Government committed to named person

Named person service widely supported.

Deputy First Minister and Cabinet Secretary for Education John Swinney has reaffirmed the Scottish Government’s commitment to the named person service to support children and families.

The service, which sees family health visitors and senior teachers take on the ‘named person’ role to ensure children can get timely access to advice and services when they need it, will be introduced across the country following Parliament’s cross-party vote – by 103 votes to zero – for the Children and Young People Act in 2014.

Today (Wednesday 8 June), the Deputy First Minister also indicated that the government will refresh the guidance provided to professionals and the communication of the policy to the public.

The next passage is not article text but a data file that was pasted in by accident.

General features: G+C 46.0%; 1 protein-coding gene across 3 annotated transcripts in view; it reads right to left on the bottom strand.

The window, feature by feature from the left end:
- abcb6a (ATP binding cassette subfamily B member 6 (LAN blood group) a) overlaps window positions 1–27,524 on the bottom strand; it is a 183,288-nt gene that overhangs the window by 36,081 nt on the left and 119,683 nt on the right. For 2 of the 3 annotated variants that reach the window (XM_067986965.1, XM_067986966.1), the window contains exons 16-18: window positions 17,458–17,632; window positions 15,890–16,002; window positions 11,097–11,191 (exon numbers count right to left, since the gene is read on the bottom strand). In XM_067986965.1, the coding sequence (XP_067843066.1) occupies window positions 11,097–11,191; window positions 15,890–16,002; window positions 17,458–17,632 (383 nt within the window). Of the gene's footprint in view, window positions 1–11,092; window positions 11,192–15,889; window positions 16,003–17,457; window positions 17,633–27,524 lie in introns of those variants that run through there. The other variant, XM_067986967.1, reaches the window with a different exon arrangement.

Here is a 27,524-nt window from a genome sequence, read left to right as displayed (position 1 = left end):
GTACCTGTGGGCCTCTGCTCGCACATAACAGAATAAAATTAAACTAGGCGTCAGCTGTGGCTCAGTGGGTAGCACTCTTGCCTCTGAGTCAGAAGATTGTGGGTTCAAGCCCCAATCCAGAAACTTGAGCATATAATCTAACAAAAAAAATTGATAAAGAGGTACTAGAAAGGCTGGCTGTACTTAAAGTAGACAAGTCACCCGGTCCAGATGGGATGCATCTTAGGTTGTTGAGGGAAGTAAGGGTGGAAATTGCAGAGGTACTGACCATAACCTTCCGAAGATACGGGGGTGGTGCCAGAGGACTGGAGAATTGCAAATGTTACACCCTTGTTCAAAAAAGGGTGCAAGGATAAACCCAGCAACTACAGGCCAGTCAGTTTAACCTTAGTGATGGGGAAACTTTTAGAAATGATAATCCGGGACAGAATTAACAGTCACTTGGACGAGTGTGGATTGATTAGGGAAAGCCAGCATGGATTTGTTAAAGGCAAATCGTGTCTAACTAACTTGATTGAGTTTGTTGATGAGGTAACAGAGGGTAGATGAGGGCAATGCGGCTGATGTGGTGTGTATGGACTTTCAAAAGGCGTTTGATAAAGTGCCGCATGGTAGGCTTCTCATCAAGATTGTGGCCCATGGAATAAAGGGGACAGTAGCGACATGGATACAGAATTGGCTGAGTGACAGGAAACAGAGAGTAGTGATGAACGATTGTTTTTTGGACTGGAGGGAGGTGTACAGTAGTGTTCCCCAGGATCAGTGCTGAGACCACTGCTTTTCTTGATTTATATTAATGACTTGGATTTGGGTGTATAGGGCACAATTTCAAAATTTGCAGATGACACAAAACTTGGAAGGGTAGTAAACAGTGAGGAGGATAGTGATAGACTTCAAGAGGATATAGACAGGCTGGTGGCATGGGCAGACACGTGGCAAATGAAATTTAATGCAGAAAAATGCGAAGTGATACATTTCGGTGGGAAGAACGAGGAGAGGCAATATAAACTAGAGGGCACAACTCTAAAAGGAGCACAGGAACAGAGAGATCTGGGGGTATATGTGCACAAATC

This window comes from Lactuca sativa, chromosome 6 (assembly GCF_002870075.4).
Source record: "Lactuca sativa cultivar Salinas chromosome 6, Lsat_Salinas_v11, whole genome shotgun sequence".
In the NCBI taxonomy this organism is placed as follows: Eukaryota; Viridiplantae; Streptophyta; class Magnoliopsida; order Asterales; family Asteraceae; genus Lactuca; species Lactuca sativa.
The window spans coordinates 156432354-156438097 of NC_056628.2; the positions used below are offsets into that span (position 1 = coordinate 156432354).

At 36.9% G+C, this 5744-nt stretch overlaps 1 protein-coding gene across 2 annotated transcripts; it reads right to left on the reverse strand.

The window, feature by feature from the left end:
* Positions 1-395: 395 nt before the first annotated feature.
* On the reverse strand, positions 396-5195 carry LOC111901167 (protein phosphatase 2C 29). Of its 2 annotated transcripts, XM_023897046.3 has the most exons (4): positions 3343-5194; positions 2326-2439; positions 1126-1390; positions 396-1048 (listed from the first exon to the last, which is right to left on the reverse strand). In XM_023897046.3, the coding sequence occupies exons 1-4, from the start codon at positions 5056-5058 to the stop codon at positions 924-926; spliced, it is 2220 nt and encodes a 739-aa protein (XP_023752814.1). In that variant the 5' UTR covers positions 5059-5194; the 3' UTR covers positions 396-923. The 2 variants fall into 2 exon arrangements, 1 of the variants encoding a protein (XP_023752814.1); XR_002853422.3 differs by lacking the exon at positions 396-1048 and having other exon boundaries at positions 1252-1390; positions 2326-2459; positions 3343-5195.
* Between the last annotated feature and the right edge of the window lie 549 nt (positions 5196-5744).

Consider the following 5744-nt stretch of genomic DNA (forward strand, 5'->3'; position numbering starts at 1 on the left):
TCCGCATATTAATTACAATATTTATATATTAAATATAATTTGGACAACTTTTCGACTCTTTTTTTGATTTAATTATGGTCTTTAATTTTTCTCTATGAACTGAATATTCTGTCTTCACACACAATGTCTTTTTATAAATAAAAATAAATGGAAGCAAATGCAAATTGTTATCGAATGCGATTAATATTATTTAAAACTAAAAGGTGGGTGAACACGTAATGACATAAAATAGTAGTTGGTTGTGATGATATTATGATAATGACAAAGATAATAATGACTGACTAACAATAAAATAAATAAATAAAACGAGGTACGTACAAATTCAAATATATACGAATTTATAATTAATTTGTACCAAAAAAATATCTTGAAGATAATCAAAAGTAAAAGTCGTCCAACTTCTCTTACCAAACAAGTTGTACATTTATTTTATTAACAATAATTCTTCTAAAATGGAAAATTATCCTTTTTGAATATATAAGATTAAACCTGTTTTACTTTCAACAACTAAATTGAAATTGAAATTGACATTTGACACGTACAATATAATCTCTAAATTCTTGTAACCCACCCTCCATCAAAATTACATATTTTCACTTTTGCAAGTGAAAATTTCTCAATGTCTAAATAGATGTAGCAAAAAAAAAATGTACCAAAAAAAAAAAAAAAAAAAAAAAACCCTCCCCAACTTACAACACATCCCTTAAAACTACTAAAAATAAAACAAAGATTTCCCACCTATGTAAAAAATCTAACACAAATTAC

Mr Swinney said:

“We know most children and young people get all the help and support they need from their parents, wider family and community, but sometimes they may need extra support. It is impossible to predict who will need this support or when. That is why the named person service is for every child – so concerns are picked up early. This government is absolutely committed to the named person service to ensure no one is left without support when they need it.

“The policy is widely supported by leading child welfare organisations, including Children 1st, Barnardo’s, Aberlour, Save the Children, Children in Scotland and the NSPCC, and by Police Scotland and the Scottish Police Federation.

“The named person will be someone already known to a family – usually a health visitor or teacher – and will be a central point of contact if children, young people or their parents want information or advice.

“I recognise there are concerns and misunderstandings about the policy. We need to get the guidance for professionals and information for the public right and that is why we will refresh these materials. We will continue to work with and consult stakeholders and parent groups through this process.”


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